Eat + Drink

From the Bounty of the Crescent: Best Farm-to-Table Restaurants

Root’s Cohiba-Smoked Scallops (Photo: Joshua Brasted)

If you’re a resident of New Orleans and you regularly stop by the Crescent City Farmer’s Market or Hollygrove Market, which sources from local farmers, you’ll start to notice familiar faces from week to week. These are probably chefs, and many are shopping for that night’s menu. With a year-round growing season in southern Louisiana, they rarely leave disappointed. Here’s where you can sample their dishes, highlighting the best of the local bounty.

Angeline

Newly opened in the French Quarter, Chef Alex Harrell explores a variety of southern cuisines, often taking it on a detour through the Mediterranean before it arrives on your plate. Look for locally sourced ingredients like Louisiana blue crab, and a salad with Louisiana greens and pork cracklings.

Mariza

This Bywater neighborhood favorite is located on the ground floor of a former rice mill near the banks of the Mississippi River. Chef Ian Schnoebelen launched his first New Orleans restaurant shortly after Hurricane Katrina. After a couple of reallocations and changes in approach, he opened this classy, airy, Italian-inspired bistro. Sample his take on Gulf oysters, shrimp, short ribs or duck. Or go with a salad with anchovy and pig ear. (Note: Not every New Orleans salad comes with meat. But many do.)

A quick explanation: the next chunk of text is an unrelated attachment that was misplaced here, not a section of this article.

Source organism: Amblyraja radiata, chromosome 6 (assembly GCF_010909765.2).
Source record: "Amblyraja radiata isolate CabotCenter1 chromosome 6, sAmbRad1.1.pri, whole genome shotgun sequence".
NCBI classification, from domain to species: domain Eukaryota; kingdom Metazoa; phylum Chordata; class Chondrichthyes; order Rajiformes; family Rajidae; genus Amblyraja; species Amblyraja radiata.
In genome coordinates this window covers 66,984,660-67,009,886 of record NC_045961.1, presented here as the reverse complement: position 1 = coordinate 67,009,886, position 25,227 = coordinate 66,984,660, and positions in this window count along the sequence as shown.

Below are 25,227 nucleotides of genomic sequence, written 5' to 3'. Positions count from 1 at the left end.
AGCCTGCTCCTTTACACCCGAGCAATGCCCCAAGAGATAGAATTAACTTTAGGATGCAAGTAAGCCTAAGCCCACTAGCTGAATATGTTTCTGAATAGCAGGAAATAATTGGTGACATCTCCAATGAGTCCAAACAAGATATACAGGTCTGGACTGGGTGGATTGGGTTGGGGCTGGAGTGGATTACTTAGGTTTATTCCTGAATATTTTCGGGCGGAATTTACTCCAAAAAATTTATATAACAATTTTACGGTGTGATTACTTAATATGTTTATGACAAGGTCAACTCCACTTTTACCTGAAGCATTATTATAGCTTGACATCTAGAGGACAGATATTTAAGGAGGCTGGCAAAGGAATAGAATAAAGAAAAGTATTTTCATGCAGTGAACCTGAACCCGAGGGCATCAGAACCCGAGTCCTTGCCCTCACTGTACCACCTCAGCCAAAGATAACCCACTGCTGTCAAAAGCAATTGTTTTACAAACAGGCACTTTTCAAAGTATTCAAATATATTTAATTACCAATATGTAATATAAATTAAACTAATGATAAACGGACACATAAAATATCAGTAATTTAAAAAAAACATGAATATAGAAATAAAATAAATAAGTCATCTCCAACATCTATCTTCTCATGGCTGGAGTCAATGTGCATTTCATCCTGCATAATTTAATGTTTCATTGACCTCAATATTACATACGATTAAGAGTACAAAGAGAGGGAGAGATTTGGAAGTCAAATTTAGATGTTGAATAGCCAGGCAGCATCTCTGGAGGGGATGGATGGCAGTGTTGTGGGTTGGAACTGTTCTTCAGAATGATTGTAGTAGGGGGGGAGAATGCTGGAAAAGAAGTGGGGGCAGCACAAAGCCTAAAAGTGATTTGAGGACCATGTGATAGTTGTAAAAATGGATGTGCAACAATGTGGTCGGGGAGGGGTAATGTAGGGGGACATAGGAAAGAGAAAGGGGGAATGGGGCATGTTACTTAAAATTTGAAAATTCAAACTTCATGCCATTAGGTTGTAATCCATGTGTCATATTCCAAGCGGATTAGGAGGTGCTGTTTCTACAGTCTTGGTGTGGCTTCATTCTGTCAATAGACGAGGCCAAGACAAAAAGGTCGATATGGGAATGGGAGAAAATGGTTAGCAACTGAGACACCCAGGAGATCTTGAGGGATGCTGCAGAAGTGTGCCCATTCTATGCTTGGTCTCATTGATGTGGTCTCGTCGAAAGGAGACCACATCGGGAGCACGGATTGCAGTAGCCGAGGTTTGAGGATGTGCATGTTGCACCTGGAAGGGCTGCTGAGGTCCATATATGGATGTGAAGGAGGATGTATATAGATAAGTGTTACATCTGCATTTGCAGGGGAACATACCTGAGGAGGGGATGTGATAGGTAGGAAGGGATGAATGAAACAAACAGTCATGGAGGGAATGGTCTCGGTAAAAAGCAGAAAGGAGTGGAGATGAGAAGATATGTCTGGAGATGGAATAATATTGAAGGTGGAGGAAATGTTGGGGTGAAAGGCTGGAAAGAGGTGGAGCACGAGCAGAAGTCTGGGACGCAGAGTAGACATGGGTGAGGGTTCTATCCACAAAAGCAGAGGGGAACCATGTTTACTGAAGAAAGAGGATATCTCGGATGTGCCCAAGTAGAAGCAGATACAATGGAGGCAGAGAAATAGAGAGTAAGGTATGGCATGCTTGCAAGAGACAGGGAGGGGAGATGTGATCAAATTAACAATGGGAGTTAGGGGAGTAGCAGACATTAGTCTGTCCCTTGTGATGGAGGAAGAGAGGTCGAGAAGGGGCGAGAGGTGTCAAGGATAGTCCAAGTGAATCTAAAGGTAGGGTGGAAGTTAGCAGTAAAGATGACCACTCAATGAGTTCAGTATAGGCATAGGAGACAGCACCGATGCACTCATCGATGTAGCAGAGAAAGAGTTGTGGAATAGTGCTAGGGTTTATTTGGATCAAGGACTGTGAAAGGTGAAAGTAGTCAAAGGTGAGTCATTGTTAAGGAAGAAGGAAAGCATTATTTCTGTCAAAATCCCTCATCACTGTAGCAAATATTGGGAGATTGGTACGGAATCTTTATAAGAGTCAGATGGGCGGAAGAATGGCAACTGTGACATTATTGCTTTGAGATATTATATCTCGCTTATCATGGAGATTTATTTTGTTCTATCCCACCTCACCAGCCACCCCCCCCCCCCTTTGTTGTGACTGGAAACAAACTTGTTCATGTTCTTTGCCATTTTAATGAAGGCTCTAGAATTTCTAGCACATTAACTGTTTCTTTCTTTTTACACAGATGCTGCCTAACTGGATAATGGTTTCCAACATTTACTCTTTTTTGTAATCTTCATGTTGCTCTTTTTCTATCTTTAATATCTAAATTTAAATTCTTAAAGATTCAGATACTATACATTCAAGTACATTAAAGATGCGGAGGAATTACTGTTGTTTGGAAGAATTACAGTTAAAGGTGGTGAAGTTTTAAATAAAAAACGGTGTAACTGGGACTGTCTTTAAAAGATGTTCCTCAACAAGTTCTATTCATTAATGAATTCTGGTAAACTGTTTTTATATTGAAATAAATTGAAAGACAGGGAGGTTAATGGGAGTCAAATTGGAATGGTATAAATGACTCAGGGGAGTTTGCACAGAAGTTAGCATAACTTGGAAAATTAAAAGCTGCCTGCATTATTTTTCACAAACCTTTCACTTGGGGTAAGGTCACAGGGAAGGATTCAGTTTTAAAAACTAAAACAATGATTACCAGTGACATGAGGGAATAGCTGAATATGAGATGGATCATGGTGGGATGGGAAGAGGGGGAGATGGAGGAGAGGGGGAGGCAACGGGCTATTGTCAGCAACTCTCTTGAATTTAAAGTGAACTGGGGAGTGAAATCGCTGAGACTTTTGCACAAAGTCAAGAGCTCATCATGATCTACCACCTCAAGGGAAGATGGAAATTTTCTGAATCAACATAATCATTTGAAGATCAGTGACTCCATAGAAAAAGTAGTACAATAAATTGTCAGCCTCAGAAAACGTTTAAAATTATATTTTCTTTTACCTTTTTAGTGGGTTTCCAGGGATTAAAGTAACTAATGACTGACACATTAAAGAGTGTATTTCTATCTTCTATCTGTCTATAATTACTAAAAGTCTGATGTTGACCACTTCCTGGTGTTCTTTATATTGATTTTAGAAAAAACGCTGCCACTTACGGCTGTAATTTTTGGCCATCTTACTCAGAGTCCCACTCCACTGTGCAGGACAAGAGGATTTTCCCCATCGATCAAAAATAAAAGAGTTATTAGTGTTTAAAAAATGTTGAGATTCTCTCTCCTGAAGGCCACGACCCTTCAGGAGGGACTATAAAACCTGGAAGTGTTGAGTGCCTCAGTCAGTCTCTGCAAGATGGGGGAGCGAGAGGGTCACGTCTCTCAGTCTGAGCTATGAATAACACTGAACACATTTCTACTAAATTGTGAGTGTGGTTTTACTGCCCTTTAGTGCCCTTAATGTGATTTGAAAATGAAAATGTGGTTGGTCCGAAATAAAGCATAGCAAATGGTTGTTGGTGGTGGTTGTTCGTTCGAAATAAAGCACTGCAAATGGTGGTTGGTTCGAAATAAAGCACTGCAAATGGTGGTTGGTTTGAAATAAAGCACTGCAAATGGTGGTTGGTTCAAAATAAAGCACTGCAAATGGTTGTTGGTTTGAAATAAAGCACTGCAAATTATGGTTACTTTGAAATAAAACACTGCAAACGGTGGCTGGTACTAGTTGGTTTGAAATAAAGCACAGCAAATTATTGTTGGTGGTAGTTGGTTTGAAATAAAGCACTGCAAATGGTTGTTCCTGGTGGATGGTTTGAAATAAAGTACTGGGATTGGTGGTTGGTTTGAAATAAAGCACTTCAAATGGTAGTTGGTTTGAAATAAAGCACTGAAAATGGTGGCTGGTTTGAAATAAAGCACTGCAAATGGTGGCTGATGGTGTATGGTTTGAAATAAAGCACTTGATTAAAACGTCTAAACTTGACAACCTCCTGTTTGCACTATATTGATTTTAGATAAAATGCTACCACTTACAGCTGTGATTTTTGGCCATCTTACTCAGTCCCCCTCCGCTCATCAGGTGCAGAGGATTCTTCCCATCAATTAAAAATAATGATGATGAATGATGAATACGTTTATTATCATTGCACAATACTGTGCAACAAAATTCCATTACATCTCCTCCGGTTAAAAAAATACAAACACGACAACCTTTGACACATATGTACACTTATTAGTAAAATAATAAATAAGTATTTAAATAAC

Root

Nobody confuses this lively spot with a sleepy, southern restaurant. The kitchen and staff put on a show with every meal — it’s most famous for the Cohiba-smoked scallops, served in a smoke-filled cigar box. The inventive dishes run the gamut and include extensive charcuterie selections, but the restaurant has forged good working relationships with local farmers and other purveyors, assuring you’ll get a taste of the land served with a side of over-the-top.

Mosquito Supper Club

Bayou-born and bred chef Melissa Martin started the Mosquito Supper Club last year to serve locally harvested produce and fresh-caught seafood, just like “a Sunday afternoon at my grandmother’s house.” It’s a pop-up that’s gradually evolving to something more permanent. See where it will surface next by checking their website. Reservations are required.